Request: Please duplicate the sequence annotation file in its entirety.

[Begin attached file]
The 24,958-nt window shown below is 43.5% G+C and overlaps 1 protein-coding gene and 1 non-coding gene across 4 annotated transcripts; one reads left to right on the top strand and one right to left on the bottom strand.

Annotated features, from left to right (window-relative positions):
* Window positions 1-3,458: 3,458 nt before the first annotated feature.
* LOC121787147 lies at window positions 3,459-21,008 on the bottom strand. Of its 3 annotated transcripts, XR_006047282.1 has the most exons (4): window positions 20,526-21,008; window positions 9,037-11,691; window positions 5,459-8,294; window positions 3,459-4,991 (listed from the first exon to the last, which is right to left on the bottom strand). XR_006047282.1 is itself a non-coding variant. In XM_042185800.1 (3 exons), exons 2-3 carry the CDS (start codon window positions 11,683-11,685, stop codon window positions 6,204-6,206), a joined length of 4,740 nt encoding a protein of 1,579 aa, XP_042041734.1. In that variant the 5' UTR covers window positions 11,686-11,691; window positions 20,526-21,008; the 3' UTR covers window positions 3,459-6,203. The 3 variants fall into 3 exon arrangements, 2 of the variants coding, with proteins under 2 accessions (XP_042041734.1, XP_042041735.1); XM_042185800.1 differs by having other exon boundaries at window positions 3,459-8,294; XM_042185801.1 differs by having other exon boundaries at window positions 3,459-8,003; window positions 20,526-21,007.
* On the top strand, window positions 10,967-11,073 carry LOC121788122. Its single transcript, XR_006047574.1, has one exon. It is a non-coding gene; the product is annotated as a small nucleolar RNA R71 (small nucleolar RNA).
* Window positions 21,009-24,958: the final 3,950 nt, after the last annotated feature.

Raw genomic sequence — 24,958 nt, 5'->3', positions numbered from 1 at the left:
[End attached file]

The 24,958-nt window shown below is 43.5% G+C and overlaps 1 protein-coding gene and 1 non-coding gene across 4 annotated transcripts; one reads left to right on the top strand and one right to left on the bottom strand.

Annotated features, from left to right (window-relative positions):
* Window positions 1-3,458: 3,458 nt before the first annotated feature.
* LOC121787147 lies at window positions 3,459-21,008 on the bottom strand. Of its 3 annotated transcripts, XR_006047282.1 has the most exons (4): window positions 20,526-21,008; window positions 9,037-11,691; window positions 5,459-8,294; window positions 3,459-4,991 (listed from the first exon to the last, which is right to left on the bottom strand). XR_006047282.1 is itself a non-coding variant. In XM_042185800.1 (3 exons), exons 2-3 carry the CDS (start codon window positions 11,683-11,685, stop codon window positions 6,204-6,206), a joined length of 4,740 nt encoding a protein of 1,579 aa, XP_042041734.1. In that variant the 5' UTR covers window positions 11,686-11,691; window positions 20,526-21,008; the 3' UTR covers window positions 3,459-6,203. The 3 variants fall into 3 exon arrangements, 2 of the variants coding, with proteins under 2 accessions (XP_042041734.1, XP_042041735.1); XM_042185800.1 differs by having other exon boundaries at window positions 3,459-8,294; XM_042185801.1 differs by having other exon boundaries at window positions 3,459-8,003; window positions 20,526-21,007.
* On the top strand, window positions 10,967-11,073 carry LOC121788122. Its single transcript, XR_006047574.1, has one exon. It is a non-coding gene; the product is annotated as a small nucleolar RNA R71 (small nucleolar RNA).
* Window positions 21,009-24,958: the final 3,950 nt, after the last annotated feature.

Raw genomic sequence — 24,958 nt, 5'->3', positions numbered from 1 at the left: